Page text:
Jean-Dominique Bauby was the editor-in-chief of Elle magazine in France when he suffered a stroke in 1995 that landed him in a coma. When he awoke 20 days later, he found himself in what he describes as “locked-in syndrome,” where he was completely paralyzed albeit some eye movement. The Diving Bell and the Butterfly chronicles Bauby’s daily life, from his thoughts about family and coping, to how people treat him and the strong memories of his past.
Early in my reading, I wondered how Bauby was able to write or even dictate the memoir to somebody. My questions were answered halfway through the book; the entire book was written by Bauby blinking his left eyelid using “partner assisted scanning,” in which the transcriber repeatedly presented a series of letters to Bauby, with Bauby blinking at the correct letter. The average word took two minutes to write, and, in all, the book was written by ~200,000 blinks.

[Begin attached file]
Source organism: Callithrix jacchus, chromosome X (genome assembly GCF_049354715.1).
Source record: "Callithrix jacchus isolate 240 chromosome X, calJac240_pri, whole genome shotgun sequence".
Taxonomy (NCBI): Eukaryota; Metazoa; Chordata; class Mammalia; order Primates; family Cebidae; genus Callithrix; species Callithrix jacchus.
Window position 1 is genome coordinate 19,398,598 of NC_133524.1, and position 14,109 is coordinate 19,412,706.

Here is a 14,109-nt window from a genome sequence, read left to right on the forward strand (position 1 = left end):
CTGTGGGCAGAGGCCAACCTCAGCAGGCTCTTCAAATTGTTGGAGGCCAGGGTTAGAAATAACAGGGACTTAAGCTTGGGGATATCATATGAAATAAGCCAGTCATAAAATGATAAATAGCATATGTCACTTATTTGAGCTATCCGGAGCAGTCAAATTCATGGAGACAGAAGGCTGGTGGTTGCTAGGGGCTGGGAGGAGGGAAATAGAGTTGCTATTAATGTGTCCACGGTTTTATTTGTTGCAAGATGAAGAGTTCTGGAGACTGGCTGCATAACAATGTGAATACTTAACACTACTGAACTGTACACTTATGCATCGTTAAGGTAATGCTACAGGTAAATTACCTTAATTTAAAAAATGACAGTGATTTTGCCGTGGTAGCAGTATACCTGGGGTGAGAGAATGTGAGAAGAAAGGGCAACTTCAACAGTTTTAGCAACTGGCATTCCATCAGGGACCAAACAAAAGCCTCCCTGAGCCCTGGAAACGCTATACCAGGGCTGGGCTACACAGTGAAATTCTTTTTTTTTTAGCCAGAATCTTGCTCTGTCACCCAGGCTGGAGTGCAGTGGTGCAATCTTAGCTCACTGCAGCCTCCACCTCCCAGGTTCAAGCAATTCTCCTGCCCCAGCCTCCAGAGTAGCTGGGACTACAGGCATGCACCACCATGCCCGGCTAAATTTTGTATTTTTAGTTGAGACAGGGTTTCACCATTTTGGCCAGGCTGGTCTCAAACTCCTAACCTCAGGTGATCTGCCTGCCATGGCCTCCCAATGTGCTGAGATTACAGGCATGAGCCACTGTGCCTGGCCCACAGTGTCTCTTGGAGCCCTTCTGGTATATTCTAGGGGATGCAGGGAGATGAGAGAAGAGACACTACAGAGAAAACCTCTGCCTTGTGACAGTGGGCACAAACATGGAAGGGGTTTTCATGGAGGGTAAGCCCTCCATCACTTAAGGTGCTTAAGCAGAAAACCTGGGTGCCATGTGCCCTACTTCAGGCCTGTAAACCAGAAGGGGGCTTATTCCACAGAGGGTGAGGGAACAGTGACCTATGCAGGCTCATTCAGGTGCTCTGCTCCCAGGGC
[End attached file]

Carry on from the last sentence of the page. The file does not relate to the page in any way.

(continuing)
More than anything, I was amazed by the complexity of the sentences Bauby was able to produce; the patience and memory it must have taken to compose the memoir is mind-blowing. It was fascinating to be in the mind of someone facing such a debilitating condition, and I read the book in one sitting.
Sadly, Bauby died from pneumonia just two days after publication. I highly recommend this quick read; if not for the content, one can at least appreciate its mode of composition.
Review Submitted by: Jordan Gaines
Rating: Highly recommended
[…] letters his transcriber should use to write. The memoir, which was turned into a 2007 film, was written with about 200,000 blinks. At Northeastern University in Boston, students developed a brain-computer communication device in […]